When She Walks Alone!


When a girl comes out of the home or migrates to a bigger city in search of her career goals, she shows gratitude to the men as if her father, brother or husband had done a favour for her. Often women say - "I would not have been able to do anything if my father, and/or husband had not allowed me to do it and not supported me." they don't get tired of saying many such lines for their success and freedom while they have been usually silent on the suppressed rights of female in family and society. But it is not the fault of the women alone. We learn what we see around us right from childhood, and unknowingly adopt it as culture. The same is accepted as truth, without checking its basis, sometimes in the name of religion and sometimes in the name of tradition.


Women are considered an asset in the male-dominated system, their identity is transferred from one family to another in the name of the highly glorified social system, and their surname is changed accordingly. But the most insensitive thing is that when women are abused or raped, the news media, police and government highlight their community or caste instead of sharing their trauma and mental anguish. 


Broadly speaking, women have been victims of sexual exploitation due to the community-based polarized system and exploitative mindset. Every day it is exacerbated by the negative mindset of an individual, as often seen in popular slurs, which are essentially gender-biased. Interestingly, some women often use these popular slurs by ignoring the fact that the result is the sexual exploitation of women at the collective level. Let us see this with another example - when a woman instigates her man or relative to rape and exploit women of another community at a particular place. These things happen on a large scale in conflict zones as seen in the Manipur video.


Thanks to the mass digital revolution in post covid world, which is helping everyone to fill the gap by giving a space to share their opinions through social media. Although cybercrime including moral policing and trolling are current challenges faced by women. The world of smartphones has objectified the female body as an entertainment material. OTT channels and YouTube, reputed media platforms selling vulgarity and sex as creative expression, targeted to the male population which is resulting in the increasing cybercrime and insecurity of women.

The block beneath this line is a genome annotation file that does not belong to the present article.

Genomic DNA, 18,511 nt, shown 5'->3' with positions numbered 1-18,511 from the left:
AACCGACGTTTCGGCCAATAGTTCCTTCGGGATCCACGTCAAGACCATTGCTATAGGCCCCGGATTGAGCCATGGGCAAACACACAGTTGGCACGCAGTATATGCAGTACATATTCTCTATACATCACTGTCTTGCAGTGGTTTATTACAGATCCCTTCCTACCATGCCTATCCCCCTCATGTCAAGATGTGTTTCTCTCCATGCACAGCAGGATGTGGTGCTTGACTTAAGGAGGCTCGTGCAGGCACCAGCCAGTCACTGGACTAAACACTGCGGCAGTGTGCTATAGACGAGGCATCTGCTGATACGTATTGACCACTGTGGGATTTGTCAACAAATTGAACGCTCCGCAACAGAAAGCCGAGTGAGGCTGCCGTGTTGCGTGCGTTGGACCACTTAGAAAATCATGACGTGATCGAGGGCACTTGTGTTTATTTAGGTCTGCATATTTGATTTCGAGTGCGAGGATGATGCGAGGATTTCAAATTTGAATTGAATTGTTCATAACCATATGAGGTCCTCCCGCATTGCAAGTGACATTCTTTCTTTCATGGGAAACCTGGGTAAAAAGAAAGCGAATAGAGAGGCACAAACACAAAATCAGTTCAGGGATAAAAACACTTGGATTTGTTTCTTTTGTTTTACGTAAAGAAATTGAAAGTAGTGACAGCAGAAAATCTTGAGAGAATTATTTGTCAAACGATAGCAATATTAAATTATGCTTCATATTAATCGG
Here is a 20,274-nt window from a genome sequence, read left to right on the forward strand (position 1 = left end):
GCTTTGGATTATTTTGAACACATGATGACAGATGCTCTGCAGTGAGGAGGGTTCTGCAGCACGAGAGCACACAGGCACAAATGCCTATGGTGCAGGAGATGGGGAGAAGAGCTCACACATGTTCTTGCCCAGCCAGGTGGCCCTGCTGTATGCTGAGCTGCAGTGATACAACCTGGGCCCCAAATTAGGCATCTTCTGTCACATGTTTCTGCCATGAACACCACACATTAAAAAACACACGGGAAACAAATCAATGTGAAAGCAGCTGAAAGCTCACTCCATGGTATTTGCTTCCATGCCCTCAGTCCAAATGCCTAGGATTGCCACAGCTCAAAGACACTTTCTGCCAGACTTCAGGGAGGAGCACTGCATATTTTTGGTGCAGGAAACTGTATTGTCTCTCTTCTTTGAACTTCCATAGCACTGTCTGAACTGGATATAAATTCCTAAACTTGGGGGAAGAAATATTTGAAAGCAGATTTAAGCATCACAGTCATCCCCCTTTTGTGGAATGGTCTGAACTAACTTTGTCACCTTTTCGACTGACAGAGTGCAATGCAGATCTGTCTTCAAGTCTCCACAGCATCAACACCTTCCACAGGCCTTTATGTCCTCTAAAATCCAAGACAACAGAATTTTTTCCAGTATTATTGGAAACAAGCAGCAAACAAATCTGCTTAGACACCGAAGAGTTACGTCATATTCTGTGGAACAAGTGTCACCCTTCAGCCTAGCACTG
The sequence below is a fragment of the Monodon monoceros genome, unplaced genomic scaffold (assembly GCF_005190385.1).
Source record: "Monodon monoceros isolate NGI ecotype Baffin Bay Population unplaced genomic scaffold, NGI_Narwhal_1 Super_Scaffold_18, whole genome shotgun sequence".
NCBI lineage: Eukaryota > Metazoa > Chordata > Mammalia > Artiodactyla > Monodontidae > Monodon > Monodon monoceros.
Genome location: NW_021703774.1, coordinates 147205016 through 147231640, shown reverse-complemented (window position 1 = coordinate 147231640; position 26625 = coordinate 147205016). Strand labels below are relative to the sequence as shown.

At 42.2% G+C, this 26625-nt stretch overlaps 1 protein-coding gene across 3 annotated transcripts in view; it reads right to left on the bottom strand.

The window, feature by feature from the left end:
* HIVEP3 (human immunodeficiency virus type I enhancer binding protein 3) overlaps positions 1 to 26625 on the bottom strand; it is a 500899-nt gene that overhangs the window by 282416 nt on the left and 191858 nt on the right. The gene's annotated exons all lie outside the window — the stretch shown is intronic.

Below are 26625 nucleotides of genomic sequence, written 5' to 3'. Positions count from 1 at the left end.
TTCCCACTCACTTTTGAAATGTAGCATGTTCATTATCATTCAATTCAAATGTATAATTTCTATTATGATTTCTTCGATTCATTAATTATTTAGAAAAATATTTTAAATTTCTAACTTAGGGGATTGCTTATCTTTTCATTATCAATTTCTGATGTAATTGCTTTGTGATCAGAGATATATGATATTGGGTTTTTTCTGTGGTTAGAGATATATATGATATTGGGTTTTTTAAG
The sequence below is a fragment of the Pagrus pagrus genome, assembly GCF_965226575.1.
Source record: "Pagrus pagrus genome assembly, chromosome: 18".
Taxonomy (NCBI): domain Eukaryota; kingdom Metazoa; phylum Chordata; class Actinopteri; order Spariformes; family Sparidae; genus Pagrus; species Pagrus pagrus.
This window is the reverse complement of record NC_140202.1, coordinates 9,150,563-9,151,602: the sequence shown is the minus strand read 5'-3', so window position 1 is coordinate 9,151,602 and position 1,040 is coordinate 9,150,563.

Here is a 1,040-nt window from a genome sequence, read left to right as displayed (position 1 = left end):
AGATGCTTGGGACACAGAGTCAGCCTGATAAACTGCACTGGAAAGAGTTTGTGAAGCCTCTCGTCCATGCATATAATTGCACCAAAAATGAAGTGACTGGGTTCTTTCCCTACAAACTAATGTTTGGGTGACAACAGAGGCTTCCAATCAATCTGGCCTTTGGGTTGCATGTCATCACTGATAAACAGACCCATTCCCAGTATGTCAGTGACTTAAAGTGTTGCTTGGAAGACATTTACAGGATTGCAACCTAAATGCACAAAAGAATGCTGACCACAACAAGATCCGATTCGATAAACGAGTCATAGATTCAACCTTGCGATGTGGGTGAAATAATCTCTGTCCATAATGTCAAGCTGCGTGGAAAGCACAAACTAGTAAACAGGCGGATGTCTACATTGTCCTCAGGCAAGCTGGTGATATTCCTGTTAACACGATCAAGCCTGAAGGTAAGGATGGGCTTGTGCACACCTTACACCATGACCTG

The implementation of the Uniform Civil Code as provided in Article 44 of the Indian Constitution will be a milestone to bring economic equality as it will get women freedom from discrimination in marital affairs. It will also promote equal property rights in the family, which may certainly boost the efforts to reduce the gender divide. Why is it important? Our country has religion-based personal laws which are responsible for discriminatory practices to exploit women. It must be rectified at the earliest by our government. For a moment, by keeping politics and religion aside, can you imagine 1:4 on practical terms in this digital age, how one male can have legal rights to marry up to 4 women for his sexual pleasure, variety and more no. of children etc.?


The male-dominated thinking of society has been shifted to financial alignment but the insecurity of women has increased even more in the last few years. It is said loudly in the media every day that there is no difference between a boy and a girl. But the level of difference is visible when one woman comes out alone in day-to-day affairs like taking an auto-rickshaw/cab or doing roadside vegetable shopping, you can sense the eyes scanning her body from top to bottom.


The mass rising of pre-marital relationship (bf-gf) culture across the country has its pros and cons. It maintains the demand-supply of sex, which is a healthy arrangement for any civilised society. But, as recently seen in the news, Shardha (27) and Sakshi (16) murder cases be referred to as two of its worst examples. The overall situation has indeed changed and is changing day by day. But the change has not happened as much as is being told. Participation is still uncommon, the gender gap can be seen everywhere.


When She Walks Alone!

P.S. This article is first published in BT Newspaper, August 2023. Please, contact to re-publish it. 

- Prof. Sudesh Kumar

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